By Gustavo Padilla – TDI Instructor
Honest feedback and the Dive Industry
When I took my first overhead environment course in 2012, I had recently become a certified dive master. Up to that point, I had only received praise for my buoyancy control. Going from open water to DM had not posed any significant challenges for me. However, the moment I put on doubles, it became a difficult task to maintain stability, and I found myself struggling.
Now, after 11 years, I realize that my previous instructors may not have taken the time to provide me with proper feedback to improve my diving skills. Instead, they limited themselves to giving me simple compliments such as “good job buddy.”
Safety is paramount
In the world of diving, whether it’s sport, technical or Cave, safety is paramount. As a result, honest and constructive feedback is essential in ensuring that divers are properly trained and equipped to handle the unique challenges that come with exploring the underwater world. Without such feedback, divers may be ill-prepared to handle unexpected situations, which can have negative consequences.
Instructors play a critical role in providing feedback to their students. By prioritizing safety over profit, they can help their students develop the necessary skills and knowledge to become competent divers. This means providing feedback in a constructive manner, highlighting areas where the student can improve and offering suggestions on how to do so.
By establishing an open and honest dialogue with their students, instructors can gain a better understanding of their strengths and weaknesses. This not only helps students to improve their skills, but it can also foster a sense of trust between the instructor and student. When students believe that their instructors are being truthful and transparent, they are more likely to trust their guidance and feel confident in their abilities as a diver.
Furthermore, honest feedback can also benefit the dive industry as a whole. When instructors prioritize safety and provide honest feedback to their students, they help to maintain high standards of training and safety throughout the industry. This can lead to increased public confidence in diving as a safe and enjoyable activity, which in turn can lead to more people becoming interested in the sport.
On the other hand, if instructors prioritize profit over safety and fail to provide honest feedback to their students, it can have negative consequences. Inexperienced or poorly trained divers can pose a danger to themselves and others, potentially leading to accidents or injuries. Additionally, such incidents can damage the reputation of the dive industry as a whole, which can ultimately hurt everyone involved.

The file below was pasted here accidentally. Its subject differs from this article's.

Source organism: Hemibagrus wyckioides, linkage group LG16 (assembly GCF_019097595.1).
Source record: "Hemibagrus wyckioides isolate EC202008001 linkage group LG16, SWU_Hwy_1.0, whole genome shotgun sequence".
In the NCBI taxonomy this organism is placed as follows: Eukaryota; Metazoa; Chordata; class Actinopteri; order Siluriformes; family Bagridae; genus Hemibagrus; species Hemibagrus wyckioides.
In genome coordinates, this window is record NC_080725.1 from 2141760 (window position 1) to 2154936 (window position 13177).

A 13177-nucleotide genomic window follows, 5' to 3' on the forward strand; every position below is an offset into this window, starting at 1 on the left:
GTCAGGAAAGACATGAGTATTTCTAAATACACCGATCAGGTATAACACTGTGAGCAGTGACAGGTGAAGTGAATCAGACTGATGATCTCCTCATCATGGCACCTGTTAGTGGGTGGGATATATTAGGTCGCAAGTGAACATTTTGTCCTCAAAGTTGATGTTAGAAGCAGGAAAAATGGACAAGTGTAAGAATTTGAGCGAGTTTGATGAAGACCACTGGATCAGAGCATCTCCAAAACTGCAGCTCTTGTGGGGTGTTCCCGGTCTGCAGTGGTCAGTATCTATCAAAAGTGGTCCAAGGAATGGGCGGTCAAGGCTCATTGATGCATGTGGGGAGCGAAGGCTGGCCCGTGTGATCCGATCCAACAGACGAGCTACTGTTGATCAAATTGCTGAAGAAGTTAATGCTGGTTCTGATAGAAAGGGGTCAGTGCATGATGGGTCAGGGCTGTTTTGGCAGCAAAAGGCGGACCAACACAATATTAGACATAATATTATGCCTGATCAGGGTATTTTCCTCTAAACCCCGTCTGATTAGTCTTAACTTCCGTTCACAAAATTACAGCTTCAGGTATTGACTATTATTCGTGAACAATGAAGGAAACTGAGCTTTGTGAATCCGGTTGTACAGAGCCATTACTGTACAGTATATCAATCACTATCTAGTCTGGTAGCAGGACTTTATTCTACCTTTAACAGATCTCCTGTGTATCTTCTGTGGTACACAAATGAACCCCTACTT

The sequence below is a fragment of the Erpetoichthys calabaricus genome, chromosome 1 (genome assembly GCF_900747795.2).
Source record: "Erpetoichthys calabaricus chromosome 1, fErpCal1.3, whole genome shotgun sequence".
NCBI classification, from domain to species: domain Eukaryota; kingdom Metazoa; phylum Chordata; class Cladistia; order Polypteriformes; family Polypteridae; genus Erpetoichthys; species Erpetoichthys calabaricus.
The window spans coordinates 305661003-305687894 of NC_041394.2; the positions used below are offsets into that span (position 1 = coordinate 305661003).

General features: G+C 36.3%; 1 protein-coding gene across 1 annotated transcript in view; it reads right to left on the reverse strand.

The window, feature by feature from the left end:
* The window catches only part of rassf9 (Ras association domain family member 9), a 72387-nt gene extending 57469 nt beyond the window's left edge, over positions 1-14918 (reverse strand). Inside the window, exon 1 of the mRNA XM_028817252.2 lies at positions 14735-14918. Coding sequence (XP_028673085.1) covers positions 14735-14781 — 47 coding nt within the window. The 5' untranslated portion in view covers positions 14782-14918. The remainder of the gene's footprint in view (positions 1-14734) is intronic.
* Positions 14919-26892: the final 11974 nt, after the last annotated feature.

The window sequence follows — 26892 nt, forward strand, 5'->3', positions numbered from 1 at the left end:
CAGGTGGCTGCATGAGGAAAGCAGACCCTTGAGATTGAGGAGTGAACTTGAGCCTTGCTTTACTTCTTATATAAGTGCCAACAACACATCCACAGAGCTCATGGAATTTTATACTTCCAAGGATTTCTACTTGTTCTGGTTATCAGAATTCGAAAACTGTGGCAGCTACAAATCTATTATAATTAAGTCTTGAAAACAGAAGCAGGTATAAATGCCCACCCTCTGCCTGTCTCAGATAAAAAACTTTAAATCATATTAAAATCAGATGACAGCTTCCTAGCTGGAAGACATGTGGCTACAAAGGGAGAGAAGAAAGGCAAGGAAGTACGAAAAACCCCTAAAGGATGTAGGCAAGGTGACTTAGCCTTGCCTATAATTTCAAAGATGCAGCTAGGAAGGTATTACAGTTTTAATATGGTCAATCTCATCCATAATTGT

Honest feedback is crucial in any educational setting, and diving is no exception. By providing constructive feedback in a transparent and honest manner, instructors can help their students develop the necessary skills and knowledge to become competent divers. This not only benefits the student, but it can also build trust between the instructor and student, and help to maintain high standards of safety throughout the dive industry.
It’s important to note that feedback doesn’t just come from instructors. Fellow divers can also play a role in providing constructive criticism to their peers. In fact, peer feedback can often be just as valuable as feedback from an instructor.
Dive communities often have a strong sense of camaraderie, and divers are usually more than willing to offer help and advice to their fellow divers. By creating a culture of open communication and constructive feedback within the diving community, divers can help each other improve their skills and become safer, more competent divers.
It’s also worth mentioning that feedback isn’t just about pointing out mistakes or areas for improvement. Positive feedback is just as important in building confidence and reinforcing good habits. Instructors and fellow divers should take the time to acknowledge and praise good diving practices, as this can encourage divers to continue building on their strengths and developing their skills.
Finally, it’s important to remember that feedback is a two-way street. Instructors and fellow divers should be open to receiving feedback themselves, as this can help them improve their teaching or diving skills. By creating an environment of mutual respect and open communication, everyone can benefit from honest and constructive feedback.
In summary, providing honest and constructive feedback is essential in ensuring that divers are properly trained and equipped to handle the unique challenges that come with exploring the underwater world. Instructors and fellow divers should prioritize safety over profit, establish an open and honest dialogue with their students, acknowledge both strengths and weaknesses, and be open to receiving feedback themselves. By doing so, they can help to maintain high standards of safety throughout the dive industry and foster a culture of continuous improvement and learning within the diving community.